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Exploring Feeding Behavior in Autism

A Parents Guide

These materials are the product of on-going activities of the Autism Speaks Autism Treatment Network, a funded program of Autism Speaks. It is supported by cooperative agreement UA3 MC 11054 through the U.S. Department of Health and Human Services, Health Resources and Services Administration, Maternal and Child Health Research Program to the Massachusetts General Hospital.

A Parents Guide to Exploring Feeding Behavior in Autism presented by Autism Speaks ATN/AIR-P Feeding issues are common in children with autism spectrum disorders (ASD). Feeding can be very stressful for the child and for the family. Helping your child overcome feeding issues can be a long, slow journey, but it is well worth the reward of better health and food flexibility.

Feeding can present a significant challenge for children with ASD. Language delays (for example) can limit a childs ability to report pain and discomfort that might be interfering with feeding.

understand eating behaviors, give guidance on how to address feeding issues, and review some common questions that families have about eating problems.
This tool kit is designed to help families affected by ASD

What are feeding problems and why do children with ASD have them?
Believe it or not, feeding is a complicated human behavior. Feeding behavior is dependent on a persons developmental status. Medical, maturation and body mechanics issues relate to oral-motor abilities. How food tastes, smells and feels (sensory issues) and our experiences related to food also impact feeding. When all of these areas work well, feeding goes well. If there are problems in one of these areas, feeding behavior can be affected.

Feeding involves every sensory system (touch, sight, taste, smell and sound). Many children with ASD have difficulties with sensory processing and this can make eating certain foods a challenge for them. Children with autism can also develop behavioral problems at mealtimes. For example, children may learn that they can leave the table and play after refusing a food they do not like. Researchers found that 69% of children with ASD were unwilling to try new foods and another 46% had rituals surrounding their eating habits.1 Feeding problems in any child can be stressful for both the child and parents. Children need appropriate nutrients and calories to maintain good health and appropriate growth patterns. It may be possible to address a feeding problem in a child who has ASD by following these recommendations. When your childs feeding problems have significant consequences, you should seek professional help.

Feeding can present a significant challenge for children with ASD. Language delays (for example) can limit a childs ability to report pain and discomfort.

1 Williams, P.G., Dalrymple, N. & Neal, J. (2000). Eating Habits of Children with Autism. Pediatric Nursing, 26 (3), 259-264.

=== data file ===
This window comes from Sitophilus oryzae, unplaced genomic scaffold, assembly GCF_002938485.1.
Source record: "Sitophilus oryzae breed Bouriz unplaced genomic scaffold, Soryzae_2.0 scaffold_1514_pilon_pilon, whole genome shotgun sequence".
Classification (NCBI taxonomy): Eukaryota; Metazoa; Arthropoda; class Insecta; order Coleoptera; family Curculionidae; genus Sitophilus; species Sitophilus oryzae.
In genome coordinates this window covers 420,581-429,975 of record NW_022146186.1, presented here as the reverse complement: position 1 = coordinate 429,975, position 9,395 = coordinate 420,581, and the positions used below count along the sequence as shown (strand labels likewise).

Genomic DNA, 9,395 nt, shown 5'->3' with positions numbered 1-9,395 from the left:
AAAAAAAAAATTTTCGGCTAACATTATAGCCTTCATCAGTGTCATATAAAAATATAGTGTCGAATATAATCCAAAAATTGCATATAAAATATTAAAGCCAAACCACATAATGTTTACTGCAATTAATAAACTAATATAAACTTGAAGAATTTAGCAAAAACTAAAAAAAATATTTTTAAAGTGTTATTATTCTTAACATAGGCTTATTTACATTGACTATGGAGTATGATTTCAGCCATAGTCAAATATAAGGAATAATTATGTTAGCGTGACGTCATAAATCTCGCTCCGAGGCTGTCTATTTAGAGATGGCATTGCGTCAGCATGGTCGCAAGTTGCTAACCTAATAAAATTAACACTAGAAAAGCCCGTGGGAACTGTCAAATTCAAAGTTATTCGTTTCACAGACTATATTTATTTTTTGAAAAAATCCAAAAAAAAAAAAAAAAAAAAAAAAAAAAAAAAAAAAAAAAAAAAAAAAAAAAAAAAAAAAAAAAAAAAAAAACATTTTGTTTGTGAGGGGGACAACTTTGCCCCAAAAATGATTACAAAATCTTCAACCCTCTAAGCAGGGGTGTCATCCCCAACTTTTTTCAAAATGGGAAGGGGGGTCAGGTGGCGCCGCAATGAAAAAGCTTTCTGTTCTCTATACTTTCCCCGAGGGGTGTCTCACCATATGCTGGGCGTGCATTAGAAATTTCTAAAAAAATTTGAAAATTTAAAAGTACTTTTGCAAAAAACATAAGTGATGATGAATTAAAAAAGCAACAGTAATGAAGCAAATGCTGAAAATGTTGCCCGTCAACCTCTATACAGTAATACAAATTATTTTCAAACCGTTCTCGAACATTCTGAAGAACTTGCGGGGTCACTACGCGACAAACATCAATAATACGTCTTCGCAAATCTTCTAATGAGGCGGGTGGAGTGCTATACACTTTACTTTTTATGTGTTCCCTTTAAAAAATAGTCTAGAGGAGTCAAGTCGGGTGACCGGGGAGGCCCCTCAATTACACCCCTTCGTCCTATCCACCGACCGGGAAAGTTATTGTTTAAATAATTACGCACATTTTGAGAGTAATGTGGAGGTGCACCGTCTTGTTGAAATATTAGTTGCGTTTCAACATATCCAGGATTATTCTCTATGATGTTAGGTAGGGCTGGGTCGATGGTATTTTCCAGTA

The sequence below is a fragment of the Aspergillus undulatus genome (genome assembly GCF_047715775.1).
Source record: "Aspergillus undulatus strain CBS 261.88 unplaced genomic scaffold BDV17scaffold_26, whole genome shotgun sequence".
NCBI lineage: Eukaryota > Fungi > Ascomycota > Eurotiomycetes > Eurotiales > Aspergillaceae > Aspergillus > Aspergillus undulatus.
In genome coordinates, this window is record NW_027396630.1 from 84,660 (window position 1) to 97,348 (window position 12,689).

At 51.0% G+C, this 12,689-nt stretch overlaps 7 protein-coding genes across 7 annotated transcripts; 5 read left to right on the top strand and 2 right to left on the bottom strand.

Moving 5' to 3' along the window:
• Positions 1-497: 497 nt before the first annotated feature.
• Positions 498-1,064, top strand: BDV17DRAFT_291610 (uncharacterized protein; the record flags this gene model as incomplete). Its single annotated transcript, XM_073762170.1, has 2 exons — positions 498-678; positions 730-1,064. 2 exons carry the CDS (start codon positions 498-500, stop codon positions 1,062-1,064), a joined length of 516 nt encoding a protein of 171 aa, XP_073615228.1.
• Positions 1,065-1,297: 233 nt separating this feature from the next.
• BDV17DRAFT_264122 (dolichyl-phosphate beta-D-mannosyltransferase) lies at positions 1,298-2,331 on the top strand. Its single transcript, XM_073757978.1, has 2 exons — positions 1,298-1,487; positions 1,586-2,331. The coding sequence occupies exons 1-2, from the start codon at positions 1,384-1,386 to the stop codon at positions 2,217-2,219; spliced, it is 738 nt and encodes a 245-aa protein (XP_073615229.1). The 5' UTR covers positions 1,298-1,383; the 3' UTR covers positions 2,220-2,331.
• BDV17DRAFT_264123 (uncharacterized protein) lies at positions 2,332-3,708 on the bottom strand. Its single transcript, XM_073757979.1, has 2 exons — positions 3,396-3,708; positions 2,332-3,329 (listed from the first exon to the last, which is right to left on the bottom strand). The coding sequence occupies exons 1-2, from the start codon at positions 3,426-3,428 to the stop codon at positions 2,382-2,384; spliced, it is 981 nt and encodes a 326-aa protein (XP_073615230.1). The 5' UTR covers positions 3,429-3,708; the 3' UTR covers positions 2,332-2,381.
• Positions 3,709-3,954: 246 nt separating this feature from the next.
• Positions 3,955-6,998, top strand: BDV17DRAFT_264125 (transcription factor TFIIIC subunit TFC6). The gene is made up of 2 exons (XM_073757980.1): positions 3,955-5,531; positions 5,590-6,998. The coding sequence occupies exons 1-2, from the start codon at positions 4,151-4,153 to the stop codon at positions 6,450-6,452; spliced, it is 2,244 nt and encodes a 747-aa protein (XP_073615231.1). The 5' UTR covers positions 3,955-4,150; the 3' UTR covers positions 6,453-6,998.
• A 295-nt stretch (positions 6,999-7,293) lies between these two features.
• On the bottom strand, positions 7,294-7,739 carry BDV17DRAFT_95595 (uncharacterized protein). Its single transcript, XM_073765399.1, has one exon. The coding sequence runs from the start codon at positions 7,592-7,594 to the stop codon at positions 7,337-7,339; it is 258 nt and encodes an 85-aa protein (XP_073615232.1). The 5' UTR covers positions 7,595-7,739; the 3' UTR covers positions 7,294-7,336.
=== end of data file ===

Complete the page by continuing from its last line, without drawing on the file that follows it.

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A Parents Guide to Exploring Feeding Behavior in Autism presented by Autism Speaks ATN/AIR-P

When should I be concerned?


If your child is losing weight or showing signs of poor health If your child is eating fewer types of foods or has few foods in his or her diet If mealtime behaviors are causing stress

Medical Conditions
Are there medical conditions that might affect feeding? Is your child reacting to stomachaches or pains? If your child will not eat, this may be his or her way to avoid stomach problems. Constipation may also make your child have stomach cramping and cause food refusal. Problems such as acid reflux or stomach upset caused by medicines your child takes daily may cause stomach pain and make him or her not want to eat. Concerned about constipation? Look for our Autism Speaks ATN/AIR-Ps Guide for Managing Constipation in Children at www.autismspeaks.org/family-services/tool-kits Does your child have a food allergy? If you notice a food your child eats regularly causes GI upset or a rash or other symptoms, a food allergy may be present. You and your primary care provider (PCP) might decide to consult a specialist, such as an allergist or a GI specialist, for further evaluation. While less likely for children with ASD, tooth problems or swallowing issues may need to be ruled out as medical reasons for feeding difficulties.

Behavioral/Developmental Conditions
Are there behavioral/developmental conditions that might affect feeding? Is your child responding to the sensory aspects of his or her food? Keeping notes on what your child eats, how much he or she eats, what he or she refuses to eat, and his or her behavior during mealtimes can give you and your PCP some clues about any food sensitivities. Difficulties with behaviors can add to feeding difficulties. Has your childs negative feeding behavior been accidentally reinforced? Has your child learned over time that being upset or angry allows him or her to get out of an uncomfortable situation? For example, being able to leave the table and go play after turning down food can make it more likely that your child will refuse again so that he or she can go play. Is your childs difficulty in understanding and using language complicating feeding? If your child has trouble paying attention, following rules or being compliant with your requests, he or she may have difficulty understanding what you are expecting of him or her at mealtime.